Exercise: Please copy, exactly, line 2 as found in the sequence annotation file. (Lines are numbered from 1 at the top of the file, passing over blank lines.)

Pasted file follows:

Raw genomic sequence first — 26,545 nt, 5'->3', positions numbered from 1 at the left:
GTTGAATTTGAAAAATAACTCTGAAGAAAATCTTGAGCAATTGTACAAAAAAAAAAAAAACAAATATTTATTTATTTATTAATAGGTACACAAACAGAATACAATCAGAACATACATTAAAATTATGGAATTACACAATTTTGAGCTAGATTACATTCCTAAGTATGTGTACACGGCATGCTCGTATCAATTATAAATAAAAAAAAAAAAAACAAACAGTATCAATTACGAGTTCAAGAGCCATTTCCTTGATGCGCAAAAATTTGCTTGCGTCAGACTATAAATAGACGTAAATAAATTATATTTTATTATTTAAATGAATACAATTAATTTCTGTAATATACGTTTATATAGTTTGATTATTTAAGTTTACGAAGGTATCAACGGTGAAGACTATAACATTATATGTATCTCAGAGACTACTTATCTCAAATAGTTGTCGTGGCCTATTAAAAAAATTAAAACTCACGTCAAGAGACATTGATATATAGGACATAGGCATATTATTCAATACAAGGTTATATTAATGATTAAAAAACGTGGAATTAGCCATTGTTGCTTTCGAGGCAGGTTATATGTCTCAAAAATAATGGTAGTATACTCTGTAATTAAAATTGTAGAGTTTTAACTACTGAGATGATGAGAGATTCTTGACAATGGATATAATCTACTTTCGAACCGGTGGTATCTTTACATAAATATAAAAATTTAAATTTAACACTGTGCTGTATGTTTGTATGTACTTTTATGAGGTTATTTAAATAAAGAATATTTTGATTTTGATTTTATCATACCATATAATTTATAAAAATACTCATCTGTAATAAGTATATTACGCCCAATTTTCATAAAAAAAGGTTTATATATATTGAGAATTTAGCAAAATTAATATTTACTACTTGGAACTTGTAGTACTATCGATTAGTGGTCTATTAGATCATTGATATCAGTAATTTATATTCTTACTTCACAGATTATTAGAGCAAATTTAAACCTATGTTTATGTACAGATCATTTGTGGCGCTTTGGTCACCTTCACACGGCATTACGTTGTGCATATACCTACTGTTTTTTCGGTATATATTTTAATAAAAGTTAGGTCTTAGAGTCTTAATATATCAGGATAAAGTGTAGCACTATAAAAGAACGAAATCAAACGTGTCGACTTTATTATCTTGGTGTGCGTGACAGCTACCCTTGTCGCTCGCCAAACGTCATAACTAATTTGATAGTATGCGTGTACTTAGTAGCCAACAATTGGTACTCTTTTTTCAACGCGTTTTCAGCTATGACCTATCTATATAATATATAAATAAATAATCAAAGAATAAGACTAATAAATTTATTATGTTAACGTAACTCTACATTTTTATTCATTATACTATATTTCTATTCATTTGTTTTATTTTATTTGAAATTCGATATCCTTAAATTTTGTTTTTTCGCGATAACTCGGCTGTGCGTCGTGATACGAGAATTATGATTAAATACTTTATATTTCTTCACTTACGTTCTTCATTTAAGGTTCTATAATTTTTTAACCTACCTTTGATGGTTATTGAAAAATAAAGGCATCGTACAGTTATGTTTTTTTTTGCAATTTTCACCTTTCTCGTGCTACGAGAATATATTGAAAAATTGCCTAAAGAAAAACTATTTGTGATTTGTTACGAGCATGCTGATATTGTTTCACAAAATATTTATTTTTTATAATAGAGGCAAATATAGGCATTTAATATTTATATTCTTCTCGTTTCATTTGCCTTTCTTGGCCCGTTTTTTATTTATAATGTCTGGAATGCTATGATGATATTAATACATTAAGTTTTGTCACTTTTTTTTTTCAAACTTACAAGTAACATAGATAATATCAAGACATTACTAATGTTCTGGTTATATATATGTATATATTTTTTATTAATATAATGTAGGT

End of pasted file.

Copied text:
GTTGAATTTGAAAAATAACTCTGAAGAAAATCTTGAGCAATTGTACAAAAAAAAAAAAAACAAATATTTATTTATTTATTAATAGGTACACAAACAGAATACAATCAGAACATACATTAAAATTATGGAATTACACAATTTTGAGCTAGATTACATTCCTAAGTATGTGTACACGGCATGCTCGTATCAATTATAAATAAAAAAAAAAAAAACAAACAGTATCAATTACGAGTTCAAGAGCCATTTCCTTGATGCGCAAAAATTTGCTTGCGTCAGACTATAAATAGACGTAAATAAATTATATTTTATTATTTAAATGAATACAATTAATTTCTGTAATATACGTTTATATAGTTTGATTATTTAAGTTTACGAAGGTATCAACGGTGAAGACTATAACATTATATGTATCTCAGAGACTACTTATCTCAAATAGTTGTCGTGGCCTATTAAAAAAATTAAAACTCACGTCAAGAGACATTGATATATAGGACATAGGCATATTATTCAATACAAGGTTATATTAATGATTAAAAAACGTGGAATTAGCCATTGTTGCTTTCGAGGCAGGTTATATGTCTCAAAAATAATGGTAGTATACTCTGTAATTAAAATTGTAGAGTTTTAACTACTGAGATGATGAGAGATTCTTGACAATGGATATAATCTACTTTCGAACCGGTGGTATCTTTACATAAATATAAAAATTTAAATTTAACACTGTGCTGTATGTTTGTATGTACTTTTATGAGGTTATTTAAATAAAGAATATTTTGATTTTGATTTTATCATACCATATAATTTATAAAAATACTCATCTGTAATAAGTATATTACGCCCAATTTTCATAAAAAAAGGTTTATATATATTGAGAATTTAGCAAAATTAATATTTACTACTTGGAACTTGTAGTACTATCGATTAGTGGTCTATTAGATCATTGATATCAGTAATTTATATTCTTACTTCACAGATTATTAGAGCAAATTTAAACCTATGTTTATGTACAGATCATTTGTGGCGCTTTGGTCACCTTCACACGGCATTACGTTGTGCATATACCTACTGTTTTTTCGGTATATATTTTAATAAAAGTTAGGTCTTAGAGTCTTAATATATCAGGATAAAGTGTAGCACTATAAAAGAACGAAATCAAACGTGTCGACTTTATTATCTTGGTGTGCGTGACAGCTACCCTTGTCGCTCGCCAAACGTCATAACTAATTTGATAGTATGCGTGTACTTAGTAGCCAACAATTGGTACTCTTTTTTCAACGCGTTTTCAGCTATGACCTATCTATATAATATATAAATAAATAATCAAAGAATAAGACTAATAAATTTATTATGTTAACGTAACTCTACATTTTTATTCATTATACTATATTTCTATTCATTTGTTTTATTTTATTTGAAATTCGATATCCTTAAATTTTGTTTTTTCGCGATAACTCGGCTGTGCGTCGTGATACGAGAATTATGATTAAATACTTTATATTTCTTCACTTACGTTCTTCATTTAAGGTTCTATAATTTTTTAACCTACCTTTGATGGTTATTGAAAAATAAAGGCATCGTACAGTTATGTTTTTTTTTGCAATTTTCACCTTTCTCGTGCTACGAGAATATATTGAAAAATTGCCTAAAGAAAAACTATTTGTGATTTGTTACGAGCATGCTGATATTGTTTCACAAAATATTTATTTTTTATAATAGAGGCAAATATAGGCATTTAATATTTATATTCTTCTCGTTTCATTTGCCTTTCTTGGCCCGTTTTTTATTTATAATGTCTGGAATGCTATGATGATATTAATACATTAAGTTTTGTCACTTTTTTTTTTCAAACTTACAAGTAACATAGATAATATCAAGACATTACTAATGTTCTGGTTATATATATGTATATATTTTTTATTAATATAATGTAGGT